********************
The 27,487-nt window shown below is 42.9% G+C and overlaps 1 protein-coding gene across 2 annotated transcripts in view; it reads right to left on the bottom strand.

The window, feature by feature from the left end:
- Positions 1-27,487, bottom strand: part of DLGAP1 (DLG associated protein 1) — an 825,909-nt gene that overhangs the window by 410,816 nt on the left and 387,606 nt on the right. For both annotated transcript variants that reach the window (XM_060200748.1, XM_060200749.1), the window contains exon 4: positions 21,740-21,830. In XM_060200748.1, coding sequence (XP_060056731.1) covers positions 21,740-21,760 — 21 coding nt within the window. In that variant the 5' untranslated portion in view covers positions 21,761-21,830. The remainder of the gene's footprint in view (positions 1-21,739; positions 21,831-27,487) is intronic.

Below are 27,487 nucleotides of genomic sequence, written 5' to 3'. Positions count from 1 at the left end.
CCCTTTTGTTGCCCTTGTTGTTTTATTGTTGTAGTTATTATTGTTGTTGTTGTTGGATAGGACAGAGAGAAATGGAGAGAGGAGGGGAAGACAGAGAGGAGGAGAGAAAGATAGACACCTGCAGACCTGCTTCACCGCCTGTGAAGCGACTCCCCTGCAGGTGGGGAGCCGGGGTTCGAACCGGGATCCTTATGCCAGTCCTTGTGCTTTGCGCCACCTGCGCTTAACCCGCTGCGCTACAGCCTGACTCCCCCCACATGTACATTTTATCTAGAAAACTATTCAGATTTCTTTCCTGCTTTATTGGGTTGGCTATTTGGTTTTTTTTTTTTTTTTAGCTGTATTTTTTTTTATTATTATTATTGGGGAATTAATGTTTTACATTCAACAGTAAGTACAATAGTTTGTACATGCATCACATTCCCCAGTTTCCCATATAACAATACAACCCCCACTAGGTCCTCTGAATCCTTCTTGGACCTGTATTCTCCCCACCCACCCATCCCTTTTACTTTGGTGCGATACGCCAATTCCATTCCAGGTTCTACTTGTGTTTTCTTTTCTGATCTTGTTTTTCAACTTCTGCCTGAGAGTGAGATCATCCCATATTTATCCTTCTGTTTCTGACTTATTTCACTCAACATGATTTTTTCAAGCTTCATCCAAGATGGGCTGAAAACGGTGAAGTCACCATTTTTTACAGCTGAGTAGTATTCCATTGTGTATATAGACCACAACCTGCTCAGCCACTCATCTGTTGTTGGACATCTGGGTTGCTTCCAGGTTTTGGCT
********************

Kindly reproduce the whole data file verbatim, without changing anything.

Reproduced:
The 27,487-nt window shown below is 42.9% G+C and overlaps 1 protein-coding gene across 2 annotated transcripts in view; it reads right to left on the bottom strand.

The window, feature by feature from the left end:
- Positions 1-27,487, bottom strand: part of DLGAP1 (DLG associated protein 1) — an 825,909-nt gene that overhangs the window by 410,816 nt on the left and 387,606 nt on the right. For both annotated transcript variants that reach the window (XM_060200748.1, XM_060200749.1), the window contains exon 4: positions 21,740-21,830. In XM_060200748.1, coding sequence (XP_060056731.1) covers positions 21,740-21,760 — 21 coding nt within the window. In that variant the 5' untranslated portion in view covers positions 21,761-21,830. The remainder of the gene's footprint in view (positions 1-21,739; positions 21,831-27,487) is intronic.

Below are 27,487 nucleotides of genomic sequence, written 5' to 3'. Positions count from 1 at the left end.
CCCTTTTGTTGCCCTTGTTGTTTTATTGTTGTAGTTATTATTGTTGTTGTTGTTGGATAGGACAGAGAGAAATGGAGAGAGGAGGGGAAGACAGAGAGGAGGAGAGAAAGATAGACACCTGCAGACCTGCTTCACCGCCTGTGAAGCGACTCCCCTGCAGGTGGGGAGCCGGGGTTCGAACCGGGATCCTTATGCCAGTCCTTGTGCTTTGCGCCACCTGCGCTTAACCCGCTGCGCTACAGCCTGACTCCCCCCACATGTACATTTTATCTAGAAAACTATTCAGATTTCTTTCCTGCTTTATTGGGTTGGCTATTTGGTTTTTTTTTTTTTTTTAGCTGTATTTTTTTTTATTATTATTATTGGGGAATTAATGTTTTACATTCAACAGTAAGTACAATAGTTTGTACATGCATCACATTCCCCAGTTTCCCATATAACAATACAACCCCCACTAGGTCCTCTGAATCCTTCTTGGACCTGTATTCTCCCCACCCACCCATCCCTTTTACTTTGGTGCGATACGCCAATTCCATTCCAGGTTCTACTTGTGTTTTCTTTTCTGATCTTGTTTTTCAACTTCTGCCTGAGAGTGAGATCATCCCATATTTATCCTTCTGTTTCTGACTTATTTCACTCAACATGATTTTTTCAAGCTTCATCCAAGATGGGCTGAAAACGGTGAAGTCACCATTTTTTACAGCTGAGTAGTATTCCATTGTGTATATAGACCACAACCTGCTCAGCCACTCATCTGTTGTTGGACATCTGGGTTGCTTCCAGGTTTTGGCT